left 10 people dead ■ Five years ago: A gunman, 28-year-old Michael McLendon, killed 10 people, including his mother, four other relatives and the wife and child of a local sheriff’s deputy across two rural Alabama counties before committing suicide. ■ One year ago: The president of Afghanistan, Hamid Karzai, accused the Taliban and the U.S. of working in concert to convince Afghans that violence would worsen if most foreign troops left — an allegation the top American commander in Afghanistan, Gen. Joseph Dunford, rejected as “categorically false.”
PENINSULA DAILY NEWS for Monday, March 10, 2014 P A G E
A3 Briefly: Nation Witness from shoe-bomb plot to testify today NEW YORK — The trial of Osama bin Laden’s son-in-law and al-Qaida spokesman after the Sept. 11 terrorist attacks resumes today with the airing of testimony from a London resident who said he participated in a 2001 shoe-bomb plot. Saajid Badat will testify live via videotape from London at the New York trial of Sulaiman Abu Ghaith about his experiences with al-Qaida after the attacks that demolished the World Trade Center. Prosecutors are using the testimony to try to show that Abu Ghaith knew of al-Qaida’s plans when he promised in videotapes sent across the world in the weeks after the Sept. 11 attacks that “the storm of airplanes will not abate” against Americans and advised Muslims in America and Great Britain to stay off aircraft. Abu Ghaith, born in Kuwait, faces a possible life prison sentence if he is convicted of conspiring to kill Americans and of providing material support to alQaida.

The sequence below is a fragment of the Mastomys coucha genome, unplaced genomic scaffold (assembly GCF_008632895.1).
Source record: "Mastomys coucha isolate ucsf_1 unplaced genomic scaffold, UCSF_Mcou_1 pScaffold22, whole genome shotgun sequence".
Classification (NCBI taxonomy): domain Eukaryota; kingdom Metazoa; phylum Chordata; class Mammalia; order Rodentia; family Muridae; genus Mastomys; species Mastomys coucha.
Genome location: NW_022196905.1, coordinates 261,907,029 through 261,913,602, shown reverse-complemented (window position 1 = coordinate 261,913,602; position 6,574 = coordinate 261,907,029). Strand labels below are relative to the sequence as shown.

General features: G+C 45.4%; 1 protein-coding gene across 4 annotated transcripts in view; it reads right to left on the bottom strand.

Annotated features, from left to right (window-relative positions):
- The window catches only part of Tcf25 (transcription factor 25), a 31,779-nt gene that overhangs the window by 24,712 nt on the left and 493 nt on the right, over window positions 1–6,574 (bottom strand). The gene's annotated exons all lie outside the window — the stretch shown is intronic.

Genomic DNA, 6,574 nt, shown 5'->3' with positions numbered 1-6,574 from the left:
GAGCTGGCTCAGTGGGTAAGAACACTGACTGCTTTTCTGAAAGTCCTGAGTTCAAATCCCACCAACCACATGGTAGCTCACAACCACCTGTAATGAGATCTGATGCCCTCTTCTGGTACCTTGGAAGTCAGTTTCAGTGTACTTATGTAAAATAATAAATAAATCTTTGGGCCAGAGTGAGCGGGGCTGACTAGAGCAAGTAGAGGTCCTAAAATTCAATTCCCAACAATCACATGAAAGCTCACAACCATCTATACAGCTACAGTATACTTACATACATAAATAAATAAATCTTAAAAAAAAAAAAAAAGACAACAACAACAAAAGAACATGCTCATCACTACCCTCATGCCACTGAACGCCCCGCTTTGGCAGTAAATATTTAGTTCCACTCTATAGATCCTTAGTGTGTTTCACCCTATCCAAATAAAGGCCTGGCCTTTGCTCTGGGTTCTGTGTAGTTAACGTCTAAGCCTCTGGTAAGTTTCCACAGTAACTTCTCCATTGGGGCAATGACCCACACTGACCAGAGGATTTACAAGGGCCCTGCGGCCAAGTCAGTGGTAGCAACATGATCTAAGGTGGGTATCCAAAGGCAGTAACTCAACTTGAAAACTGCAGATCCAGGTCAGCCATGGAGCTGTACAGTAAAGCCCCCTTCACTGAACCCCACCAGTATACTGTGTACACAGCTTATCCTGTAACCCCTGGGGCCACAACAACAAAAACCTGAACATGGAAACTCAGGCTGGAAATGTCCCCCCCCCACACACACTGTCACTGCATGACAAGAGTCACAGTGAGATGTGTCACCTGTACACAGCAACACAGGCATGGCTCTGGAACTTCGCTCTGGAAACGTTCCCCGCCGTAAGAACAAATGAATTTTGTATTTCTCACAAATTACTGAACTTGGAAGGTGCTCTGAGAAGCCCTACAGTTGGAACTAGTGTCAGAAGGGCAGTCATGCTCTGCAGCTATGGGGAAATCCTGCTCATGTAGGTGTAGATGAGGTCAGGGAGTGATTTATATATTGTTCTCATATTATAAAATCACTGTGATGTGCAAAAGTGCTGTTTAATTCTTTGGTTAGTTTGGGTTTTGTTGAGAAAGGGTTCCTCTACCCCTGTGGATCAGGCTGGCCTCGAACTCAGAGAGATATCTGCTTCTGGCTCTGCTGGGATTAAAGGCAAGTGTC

Obama to visit Ukraine WASHINGTON — President Barack Obama will meet this week with Ukrainian Prime Minister Arseniy Yatsenyuk, the White House said Sunday, in a prominent show of U.S. support for Ukraine’s fledgling new government. Vice President Joe Biden cut short his trip to Latin America, nixing a planned stop in the
Dominican Republic so he can attend Wednesday’s meeting, an aide to Biden said. Biden had been the White House’s Obama prime point of contact with Ukraine’s president, Viktor Yanukovich, before he fled to Russia last month following violent clashes in Kiev. Obama’s White House meeting with Yatsenyuk will focus on options to peacefully resolve Russia’s military invention in the Ukrainian region of Crimea, the White House said, adding that the resolution must respect Ukraine’s sovereignty and territorial integrity.
73 arrested at bash AMHERST, Mass. — A pre-St. Patrick’s Day celebration near the flagship campus of the University of Massachusetts spiraled out of control, pitting police in riot gear against thousands of drunken and unruly revelers at the annual “Blarney Blowout.” Seventy-three people were arrested, and four officers were injured in the clashes. Authorities spent most of Saturday trying to disperse several large gatherings around the UMass campus for the party traditionally held the Saturday before spring break, Amherst police said. The partying carried into early Sunday, and Amherst police Capt. Jennifer Gundersen said police were busy with numerous reports of fights, noise and highly intoxicated individuals. The Associated Press